This study shows that several cactus species may respond to the stress induced by high irradiation with a reddening of the most exposed stem surfaces, due to the accumulation of betacyanins in the hypodermis and chlorenchyma. The adaptive strategy adopted by cacti to cope with the harsh environment they inhabit, characterized by strong irradiation, high temperatures, and low rainfall, involves both structural and physiological features, such as the reduction or absence of leaves, a succulent stem able to store large amounts of water, a thick epidermis with a reduced number of stomata and CAM system. All these features taken together contribute to a better management of available hydric resources.
To cope with strong irradiation, cacti have developed some protective structures such as spines, apical pubescence, stem trichomes and epicuticular waxes. Furthermore, the protective role of epidermis and hypodermis is well established. Being opaque to short wave radiation, but allowing the transmission of nearly 68% of PAR, means that the epidermal hypodermis can act efficaciously as a screen (Darling, 1989). At present the accumulation of betacyanins in the epidermal layers has not yet been considered as a protective mechanism in Cactaceae.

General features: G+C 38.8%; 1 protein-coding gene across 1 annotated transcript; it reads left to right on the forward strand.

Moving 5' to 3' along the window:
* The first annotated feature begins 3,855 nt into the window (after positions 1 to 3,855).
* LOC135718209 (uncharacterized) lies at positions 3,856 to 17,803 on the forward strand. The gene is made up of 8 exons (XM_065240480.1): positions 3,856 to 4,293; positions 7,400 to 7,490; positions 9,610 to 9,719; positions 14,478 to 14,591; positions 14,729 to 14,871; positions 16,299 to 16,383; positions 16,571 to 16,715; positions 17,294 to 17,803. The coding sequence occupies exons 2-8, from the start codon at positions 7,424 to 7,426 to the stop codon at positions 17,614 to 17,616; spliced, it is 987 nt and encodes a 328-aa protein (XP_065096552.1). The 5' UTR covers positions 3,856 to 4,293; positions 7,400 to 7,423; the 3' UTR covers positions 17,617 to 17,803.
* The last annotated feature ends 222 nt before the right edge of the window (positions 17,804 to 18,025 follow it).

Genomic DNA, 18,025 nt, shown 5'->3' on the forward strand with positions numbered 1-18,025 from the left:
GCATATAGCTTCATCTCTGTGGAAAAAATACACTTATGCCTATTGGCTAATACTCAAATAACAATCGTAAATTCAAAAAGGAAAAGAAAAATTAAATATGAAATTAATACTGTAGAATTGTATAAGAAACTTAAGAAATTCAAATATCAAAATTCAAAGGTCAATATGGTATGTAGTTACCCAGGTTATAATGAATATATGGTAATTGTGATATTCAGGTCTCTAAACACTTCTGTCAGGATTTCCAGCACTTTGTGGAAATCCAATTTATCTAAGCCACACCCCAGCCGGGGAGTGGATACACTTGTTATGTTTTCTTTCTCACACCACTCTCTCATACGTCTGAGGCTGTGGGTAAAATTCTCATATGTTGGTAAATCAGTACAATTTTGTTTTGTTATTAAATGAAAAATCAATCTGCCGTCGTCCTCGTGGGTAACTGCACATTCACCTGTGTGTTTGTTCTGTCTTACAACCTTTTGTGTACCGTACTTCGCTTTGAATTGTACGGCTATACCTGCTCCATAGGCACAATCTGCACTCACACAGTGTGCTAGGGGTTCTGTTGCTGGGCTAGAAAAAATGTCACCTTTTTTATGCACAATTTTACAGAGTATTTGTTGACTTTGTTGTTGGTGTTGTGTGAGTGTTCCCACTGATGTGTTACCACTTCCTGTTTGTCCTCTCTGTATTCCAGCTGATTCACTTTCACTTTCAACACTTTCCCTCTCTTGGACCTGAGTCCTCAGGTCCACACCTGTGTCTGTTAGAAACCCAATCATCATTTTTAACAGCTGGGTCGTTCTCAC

Vogt et al. (1999) showed that white light intensities of 500 µE induced a rapid accumulation of complex, substituted flavonoids and betacyanin in Mesembryanthemum crystallinum, the pigments being synthesized in the epidermal bladder cells. Metabolite accumulation started 18 h after light irradiation, and the strongest increase in betacyanin concentration was detected from 72 to 120 h, thereafter the accumulation ceased. Control plants exposed to light intensities of 100200 µE showed no pigmentation. Apart from light intensity, the wavelength of light irradiating the samples was proved to be important in inducing betacyanin and flavonoid accumulation in M. crystallinum. The highest increase in both types of metabolites was observed at 335 nm and 320 nm cutoffs, the results showing that pigment accumulation is mainly due to UVB radiation (Ibdah et al., 2002).